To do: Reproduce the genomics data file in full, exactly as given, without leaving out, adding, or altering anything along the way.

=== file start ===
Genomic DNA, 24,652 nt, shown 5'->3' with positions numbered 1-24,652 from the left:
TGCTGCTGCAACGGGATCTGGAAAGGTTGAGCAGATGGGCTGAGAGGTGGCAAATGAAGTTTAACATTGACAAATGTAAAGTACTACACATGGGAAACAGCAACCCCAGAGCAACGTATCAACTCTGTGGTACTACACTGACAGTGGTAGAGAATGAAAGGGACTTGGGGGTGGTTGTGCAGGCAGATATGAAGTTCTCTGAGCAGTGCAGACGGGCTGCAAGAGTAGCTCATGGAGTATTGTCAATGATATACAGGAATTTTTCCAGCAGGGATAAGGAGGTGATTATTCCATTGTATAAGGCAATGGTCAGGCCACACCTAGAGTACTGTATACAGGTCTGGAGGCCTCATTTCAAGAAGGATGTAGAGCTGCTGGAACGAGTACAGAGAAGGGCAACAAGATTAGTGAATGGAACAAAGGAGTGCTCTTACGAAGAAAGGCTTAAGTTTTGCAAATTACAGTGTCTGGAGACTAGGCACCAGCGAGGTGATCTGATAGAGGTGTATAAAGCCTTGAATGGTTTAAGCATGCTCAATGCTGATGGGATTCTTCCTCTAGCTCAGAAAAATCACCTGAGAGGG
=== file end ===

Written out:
Genomic DNA, 24,652 nt, shown 5'->3' with positions numbered 1-24,652 from the left:
TGCTGCTGCAACGGGATCTGGAAAGGTTGAGCAGATGGGCTGAGAGGTGGCAAATGAAGTTTAACATTGACAAATGTAAAGTACTACACATGGGAAACAGCAACCCCAGAGCAACGTATCAACTCTGTGGTACTACACTGACAGTGGTAGAGAATGAAAGGGACTTGGGGGTGGTTGTGCAGGCAGATATGAAGTTCTCTGAGCAGTGCAGACGGGCTGCAAGAGTAGCTCATGGAGTATTGTCAATGATATACAGGAATTTTTCCAGCAGGGATAAGGAGGTGATTATTCCATTGTATAAGGCAATGGTCAGGCCACACCTAGAGTACTGTATACAGGTCTGGAGGCCTCATTTCAAGAAGGATGTAGAGCTGCTGGAACGAGTACAGAGAAGGGCAACAAGATTAGTGAATGGAACAAAGGAGTGCTCTTACGAAGAAAGGCTTAAGTTTTGCAAATTACAGTGTCTGGAGACTAGGCACCAGCGAGGTGATCTGATAGAGGTGTATAAAGCCTTGAATGGTTTAAGCATGCTCAATGCTGATGGGATTCTTCCTCTAGCTCAGAAAAATCACCTGAGAGGG